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Going Multi-Region with Zero Devops

June 30, 2023

I’ve been a huge fan of DigitalOcean for many years, and one of my SaaS businesses, AwardFares, has lived there for the past 5 years. We initially ran everything on a couple of Droplets (Ubuntu VPS that we managed ourselves). When DigitalOcean announced their app platform we immediately migrated our app to that, reducing devops to nearly zero. Our database, however, remained as a single mongodb instance running on a self-managed VPS.

What’s the problem?

  1. We started to hit the limits of our single VPS mongodb instance, and for a long time we had been looking to move to a managed mongodb solution to improve updates, maintenance, security and scalability.

  2. Our app was hosted in a single region on the DigitalOcean app platform. The majority of our users (Europe) experience a snappy low latency service. However, accessing our service from other regions, like North America and Asia is significantly slower. As a larger proportion of new users are coming from outside of Europe, we want to make sure these users also have a good experience.

What are our requirements?

We evaluated many different options for how to deal with these issues, but let’s start by going through what are main requirements are:

  1. Reducing devops workload is my personal #1 priority.
  2. Our app should be multi-region. Initially Europe and North America, but with the possibility to add other regions (like Asia) in the future.
  3. Our database reads should be multi-region, meaning our primary node would be located in Europe, with additional nodes or read replicas available in other regions.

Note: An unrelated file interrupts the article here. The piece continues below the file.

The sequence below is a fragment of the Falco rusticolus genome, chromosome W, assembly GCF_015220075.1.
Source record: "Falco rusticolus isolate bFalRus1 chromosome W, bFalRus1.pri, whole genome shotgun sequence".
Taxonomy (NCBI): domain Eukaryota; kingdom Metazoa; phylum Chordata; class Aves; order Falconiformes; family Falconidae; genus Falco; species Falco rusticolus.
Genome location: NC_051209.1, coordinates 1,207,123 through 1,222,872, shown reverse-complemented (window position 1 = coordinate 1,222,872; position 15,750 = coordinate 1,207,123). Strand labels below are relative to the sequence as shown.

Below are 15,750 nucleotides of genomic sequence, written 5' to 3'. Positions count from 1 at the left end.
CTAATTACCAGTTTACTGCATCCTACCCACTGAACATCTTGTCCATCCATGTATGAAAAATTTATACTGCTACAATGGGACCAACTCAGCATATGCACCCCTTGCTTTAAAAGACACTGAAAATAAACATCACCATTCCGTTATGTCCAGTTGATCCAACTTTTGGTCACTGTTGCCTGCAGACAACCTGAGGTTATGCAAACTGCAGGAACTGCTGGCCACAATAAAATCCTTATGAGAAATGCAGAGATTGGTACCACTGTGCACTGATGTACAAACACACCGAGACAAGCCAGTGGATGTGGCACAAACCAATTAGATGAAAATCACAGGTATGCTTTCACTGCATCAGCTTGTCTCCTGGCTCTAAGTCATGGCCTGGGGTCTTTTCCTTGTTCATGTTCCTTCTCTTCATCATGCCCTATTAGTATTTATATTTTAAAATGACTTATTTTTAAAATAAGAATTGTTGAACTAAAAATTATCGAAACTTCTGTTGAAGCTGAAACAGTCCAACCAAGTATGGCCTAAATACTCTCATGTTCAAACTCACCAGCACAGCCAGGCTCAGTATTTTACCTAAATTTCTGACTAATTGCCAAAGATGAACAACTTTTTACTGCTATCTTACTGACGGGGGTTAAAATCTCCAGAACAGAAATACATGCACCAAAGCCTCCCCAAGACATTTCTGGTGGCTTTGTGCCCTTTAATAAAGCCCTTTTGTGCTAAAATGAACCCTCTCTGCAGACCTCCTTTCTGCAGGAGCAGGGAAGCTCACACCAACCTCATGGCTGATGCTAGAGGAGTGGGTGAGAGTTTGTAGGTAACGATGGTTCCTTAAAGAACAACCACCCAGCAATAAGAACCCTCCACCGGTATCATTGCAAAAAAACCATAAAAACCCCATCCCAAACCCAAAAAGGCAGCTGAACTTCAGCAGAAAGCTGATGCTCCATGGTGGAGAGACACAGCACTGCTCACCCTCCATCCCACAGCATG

4. Our app and database should be located in the same data centers.

Goodbye DigitalOcean, Hello Render & MongoDB Atlas

Based on these requirements we concluded that it no longer made sense for us to stay at DigitalOcean. The primary reason for this is that while DigitalOcean does offer a managed mongodb service, it does not support multi-region nodes/replicas. So this meant that we would be moving our database to a different provider, in our case we chose MongoDB Atlas.

Since DigitalOcean use their own data centers and do not offer hosting in other cloud providers (like GCP or AWS), this meant that we would also need to move our app hosting, in order to keep our app and database in the same data center or cloud platform. For this we could have chosen to host our app directly on GCP, AWS, Azure, but this would have been a nightmare of devops.

We also considered Heroku, however the UI just wasn’t very appealing (felt very clunky) and adding static outbound IP addresses was surprisingly expensive (something we wanted to have for whitelisting access to our database).

In the end we decided to try out Render. It fulfilled all of our requirements, and we’ve been very happy with our choice so far. Furthermore, since our apps are just a couple of Dockerfiles, moving to a different PaaS was surprisingly easy.

Zero Devops Multi-Region

So how did we manage to go multi-region with practically zero devops? There are really only three components we needed:

  1. App Hosting: Render (AWS)